It’s time to make the most of the angling season’s final days
- Credit: Archant
Tempus fugit. It does not require translation of line 284 of Virgil's Book Three to inform us that 'time flies', writes Roy Webster.
Or that the conclusion of the current coarse season on our rivers and broads is looming large.
For anglers of advancing years, this season has flashed by like a time capsule on warp drive – here today and gone tomorrow.
For the more down to earth younger generations, there are but 17 days to get out there and end the term with a roar rather than a whimper.
Aside from successful match anglers who have already counted their winnings, what are the options available in order for the rest of us to wake up on March 15 bathed in a glow of self-satisfaction?
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A steady rise in water temperatures would certainly heighten the piscatorial potential. This would stimulate all species populating the tidal rivers that link the broads into one fabulous winter fishery.
The simplest means of illustrating these venues is to arrange them alphabetically. Heading the list is the River Ant that runs from Wayford Bridge to Barton Broad, where a dyke branches off to Stalham Boatyard and Sutton Staithe.
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Historically this slow-moving piece of water has been highly prized by generations of predator anglers who have fished the Stalham sewerage outfall above Hunsett Mill and the Stalham lagoons.
At Barton, Paddy's Lane and the Neatishead Dyke is also predator country, as is the downstream section of the River Ant from Irstead to How Hill.
At Ludham Bridge there is excellent bank access thanks to the Environment Agency and along there legions of silver fish attract quality pike like the example pictured last week on this page, caught by Michael Spinks.
The tidal River Bure is also famous for its predatory species. The popular boating venues between Wroxham and Horning have produced pike to over 30lb, as well as at least one perch close to six pounds and another two over five pounds.
Needless to say, the other residents are bream up to six pounds and roach to three pounds.
On the River Thurne, at least 20 specimen pike are known to have succumbed to the toxic saline that surged inland in 2013 and 2014.
However, according to well-known Great Yarmouth angler Kevin Paynter, there remain sufficient bream at Martham to produce worthwhile winter catches of aggregates to over 20lb.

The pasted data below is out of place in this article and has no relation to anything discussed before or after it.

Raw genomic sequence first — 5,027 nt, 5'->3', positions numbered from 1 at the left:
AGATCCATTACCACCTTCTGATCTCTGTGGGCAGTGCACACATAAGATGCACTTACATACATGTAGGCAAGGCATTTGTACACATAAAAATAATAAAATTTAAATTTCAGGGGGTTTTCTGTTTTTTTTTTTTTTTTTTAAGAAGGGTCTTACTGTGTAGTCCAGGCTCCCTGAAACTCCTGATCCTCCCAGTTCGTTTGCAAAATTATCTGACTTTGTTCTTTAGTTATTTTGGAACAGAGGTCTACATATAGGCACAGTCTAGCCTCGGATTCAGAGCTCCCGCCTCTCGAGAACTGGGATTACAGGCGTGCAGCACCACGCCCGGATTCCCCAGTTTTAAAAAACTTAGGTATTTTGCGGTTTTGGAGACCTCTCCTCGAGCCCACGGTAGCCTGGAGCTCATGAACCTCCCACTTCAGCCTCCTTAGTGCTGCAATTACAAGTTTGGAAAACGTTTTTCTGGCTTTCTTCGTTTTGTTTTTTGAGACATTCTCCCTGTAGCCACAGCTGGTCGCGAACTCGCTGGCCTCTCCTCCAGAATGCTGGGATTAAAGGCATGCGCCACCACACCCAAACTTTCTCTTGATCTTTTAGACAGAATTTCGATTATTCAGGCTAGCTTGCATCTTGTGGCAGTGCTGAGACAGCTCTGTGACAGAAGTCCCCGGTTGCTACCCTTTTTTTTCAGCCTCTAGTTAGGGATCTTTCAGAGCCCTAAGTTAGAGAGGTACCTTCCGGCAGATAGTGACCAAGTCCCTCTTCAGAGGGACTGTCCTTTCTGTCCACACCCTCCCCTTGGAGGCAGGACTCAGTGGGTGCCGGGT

The Thurne headwaters at Hickling Broad and Horsey Mere produced exceptional catches of bream, roach and quality perch, but few specimen pike of note.
On Hickling where the fishing rights were granted to the riparian owner by the controversial 1808 Enclosure Act, and then enforced by Mr Justice Romer in 1892, angling is allowed free of charge, courtesy of the Norfolk Wildlife Trust.
But what with the outbreaks of prymnesium parvum and a high saline level that fishery scientists judge to be too toxic for pike larvae, experienced pike anglers, with some justification, insist stocks are well below the desired levels.
This is also the case on Horsey Mere, where the owning National Trust will issue pike permits from March 1-14 inclusive.
The tidal River Wensum is a pike and perch angler's winter wonderland. Huge concentrations of silver fish over-winter in this suburban waterway and on every round of the Angling Direct League, at least one pike has zoomed in to snatch a roach as it is being reeled in.
Below the River Wensum runs the River Yare, once Norfolk's most important commercial artery.
This has not produced the expected sport with bream this winter, especially from the usually reliable Bramerton bank.
However, it is clear that vast numbers of fish have survived the sea surges and roach were being caught this week along the Beauchamp Arms stretch and from Rockland Broad, where pike and perch are numerous.
According to up-to-date reports, the main pike action from boats has shown between Trowse and Surlingham, especially off the sewage plant outfall where bream gather in large numbers.
Finally, the River Waveney around Beccles at this time of the year is a hugely popular piking venue. That's hardly surprising considering the enormous numbers of roach and bream over-wintering there.